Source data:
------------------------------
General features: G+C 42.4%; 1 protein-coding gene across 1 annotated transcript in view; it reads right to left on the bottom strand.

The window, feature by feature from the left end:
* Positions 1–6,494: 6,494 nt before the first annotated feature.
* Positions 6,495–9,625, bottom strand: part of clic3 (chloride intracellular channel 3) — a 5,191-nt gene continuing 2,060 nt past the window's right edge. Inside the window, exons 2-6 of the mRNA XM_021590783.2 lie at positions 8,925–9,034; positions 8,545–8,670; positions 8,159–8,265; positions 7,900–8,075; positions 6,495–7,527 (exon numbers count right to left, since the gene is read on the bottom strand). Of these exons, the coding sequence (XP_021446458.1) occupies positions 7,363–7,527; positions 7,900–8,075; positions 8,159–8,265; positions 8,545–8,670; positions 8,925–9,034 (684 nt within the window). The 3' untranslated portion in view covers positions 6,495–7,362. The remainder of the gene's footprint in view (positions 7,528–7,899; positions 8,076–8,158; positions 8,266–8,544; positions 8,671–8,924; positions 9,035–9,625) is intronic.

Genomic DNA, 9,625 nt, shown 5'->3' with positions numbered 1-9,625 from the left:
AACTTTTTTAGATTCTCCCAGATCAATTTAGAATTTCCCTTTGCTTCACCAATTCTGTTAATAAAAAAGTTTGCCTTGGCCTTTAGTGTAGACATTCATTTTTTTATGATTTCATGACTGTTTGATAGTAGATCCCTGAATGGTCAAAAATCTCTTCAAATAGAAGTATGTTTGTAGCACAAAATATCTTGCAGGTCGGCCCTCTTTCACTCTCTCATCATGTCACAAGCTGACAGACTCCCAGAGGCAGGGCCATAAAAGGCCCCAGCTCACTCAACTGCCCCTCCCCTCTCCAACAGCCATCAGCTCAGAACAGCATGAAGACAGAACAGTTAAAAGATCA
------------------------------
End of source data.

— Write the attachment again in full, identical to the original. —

General features: G+C 42.4%; 1 protein-coding gene across 1 annotated transcript in view; it reads right to left on the bottom strand.

The window, feature by feature from the left end:
* Positions 1–6,494: 6,494 nt before the first annotated feature.
* Positions 6,495–9,625, bottom strand: part of clic3 (chloride intracellular channel 3) — a 5,191-nt gene continuing 2,060 nt past the window's right edge. Inside the window, exons 2-6 of the mRNA XM_021590783.2 lie at positions 8,925–9,034; positions 8,545–8,670; positions 8,159–8,265; positions 7,900–8,075; positions 6,495–7,527 (exon numbers count right to left, since the gene is read on the bottom strand). Of these exons, the coding sequence (XP_021446458.1) occupies positions 7,363–7,527; positions 7,900–8,075; positions 8,159–8,265; positions 8,545–8,670; positions 8,925–9,034 (684 nt within the window). The 3' untranslated portion in view covers positions 6,495–7,362. The remainder of the gene's footprint in view (positions 7,528–7,899; positions 8,076–8,158; positions 8,266–8,544; positions 8,671–8,924; positions 9,035–9,625) is intronic.

Genomic DNA, 9,625 nt, shown 5'->3' with positions numbered 1-9,625 from the left:
AACTTTTTTAGATTCTCCCAGATCAATTTAGAATTTCCCTTTGCTTCACCAATTCTGTTAATAAAAAAGTTTGCCTTGGCCTTTAGTGTAGACATTCATTTTTTTATGATTTCATGACTGTTTGATAGTAGATCCCTGAATGGTCAAAAATCTCTTCAAATAGAAGTATGTTTGTAGCACAAAATATCTTGCAGGTCGGCCCTCTTTCACTCTCTCATCATGTCACAAGCTGACAGACTCCCAGAGGCAGGGCCATAAAAGGCCCCAGCTCACTCAACTGCCCCTCCCCTCTCCAACAGCCATCAGCTCAGAACAGCATGAAGACAGAACAGTTAAAAGATCA